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What Are Your Thoughts on a Changing World?

The Undergraduate Committee on Global Thought (UCGT) presents its first event of the semester, an open discussion among undergraduates and faculty about youth in the changing world.

An opportunity to contribute to the larger global “Thoughts on a ChangingWorld” project, the event is a call for student input.  In this changing world, what are your thoughts on your future? What issues are most pressing?

Participating Faculty:
Neil K. Aggarwal
Patricia Culligan
Vishakha N. Desai
Carol Gluck
Bernard Harcourt
Rosalind C. Morris
David K. Park
Kian Tajbakhsh

Refreshments will be provided, and all Columbia and Barnard undergraduates are invited to attend. Seating is limited so please be sure to register your attendance.

Event Contact Information:
none

Event Date: 
Wednesday, September 13, 2017 - 6:00pm to 8:00pm
Event Location: 
Kent Hall, 1140 Amsterdam Ave., New York, NY 10027, Room/Area: 403
Topic: 

Associated Global A-Z item

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Most of Greenland Ice Melted to Bedrock in Recent Geologic Past, Says Study

Date: 
Wednesday, December 7, 2016

Scientists have found evidence in a chunk of bedrock drilled from nearly two miles below the summit of the Greenland ice sheet that the sheet nearly disappeared for an extended time in the last million years or so. The finding casts doubt on assumptions that Greenland has been relatively stable...

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By Mid-Century, More Antarctic Snowfall May Help Offset Sea-Level Rise

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Wednesday, August 24, 2016

When Antarctica's air temperature rises, moisture in the atmosphere increases. That should mean more snowfall on the frozen continent. So why hasn’t that trend become evident in Antarctica's surface mass balance as climate models predict?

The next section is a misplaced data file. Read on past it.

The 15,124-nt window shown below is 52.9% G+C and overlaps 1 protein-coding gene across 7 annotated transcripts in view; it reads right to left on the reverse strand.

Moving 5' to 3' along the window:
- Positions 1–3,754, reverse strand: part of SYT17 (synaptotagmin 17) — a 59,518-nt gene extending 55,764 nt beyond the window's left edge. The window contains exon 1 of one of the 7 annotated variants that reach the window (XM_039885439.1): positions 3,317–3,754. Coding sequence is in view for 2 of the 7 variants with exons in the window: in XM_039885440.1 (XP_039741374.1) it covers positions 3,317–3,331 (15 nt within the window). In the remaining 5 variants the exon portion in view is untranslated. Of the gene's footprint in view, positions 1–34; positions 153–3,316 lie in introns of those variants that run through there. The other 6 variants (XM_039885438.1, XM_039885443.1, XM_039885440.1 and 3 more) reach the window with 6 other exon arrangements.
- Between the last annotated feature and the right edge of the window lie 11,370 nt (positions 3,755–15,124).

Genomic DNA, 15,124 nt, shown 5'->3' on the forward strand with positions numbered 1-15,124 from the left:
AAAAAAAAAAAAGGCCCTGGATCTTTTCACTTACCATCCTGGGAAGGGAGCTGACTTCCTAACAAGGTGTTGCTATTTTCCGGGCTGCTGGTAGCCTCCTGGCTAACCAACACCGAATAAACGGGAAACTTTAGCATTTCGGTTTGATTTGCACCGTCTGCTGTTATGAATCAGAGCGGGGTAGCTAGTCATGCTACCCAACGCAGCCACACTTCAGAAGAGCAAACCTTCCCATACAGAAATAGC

In a new study, scientists used historical records...

Undergraduate Committee on Global Thought

The Undergraduate Committee on Global Thought (UCGT) offers an opportunity for Columbia’s undergraduate students to meet and talk with distinguished scholars and practitioners from the Columbia community and beyond whose work places them on the forefront of global trends.

Global Science

The sciences are often viewed as apolitical endeavors that form a natural basis for seeding international cooperation. Particularly in the years surrounding the First and Second World Wars, numerous projects were launched to foster scientific collaboration across national borders. At first glance, iconic enterprises such as the Carte du Ciel, the International Institute of Bibliography, UNESCO, or the International Geophysical Year may appear to derive from a common vision of science’s universality. In fact, new scholarship on these and other organizations has revealed significant divergences in their aims and rationales. Indeed, this research points out the highly particular character of these universalisms. Each had its own ethical justification(s), its own vision(s) of world order, its own conception(s) of the epistemic basis of universal knowledge, and its own blind spots when it came to the practical and ideological obstacles to collaboration. The end of the Cold War may be said to have launched a new age of scientific internationalism, in which federal budget cuts have forced even U.S. scientists to join forces with international research teams. Only in unusually expensive or controversial cases—such as the Human Genome Project or the Intergovernmental Panel on Climate Change—do scientists typically pause to consider the tacit assumptions on which their collaborations rest or the pros and cons of alternative models of cooperation. What are the lessons of the history of scientific internationalism for the global science of today?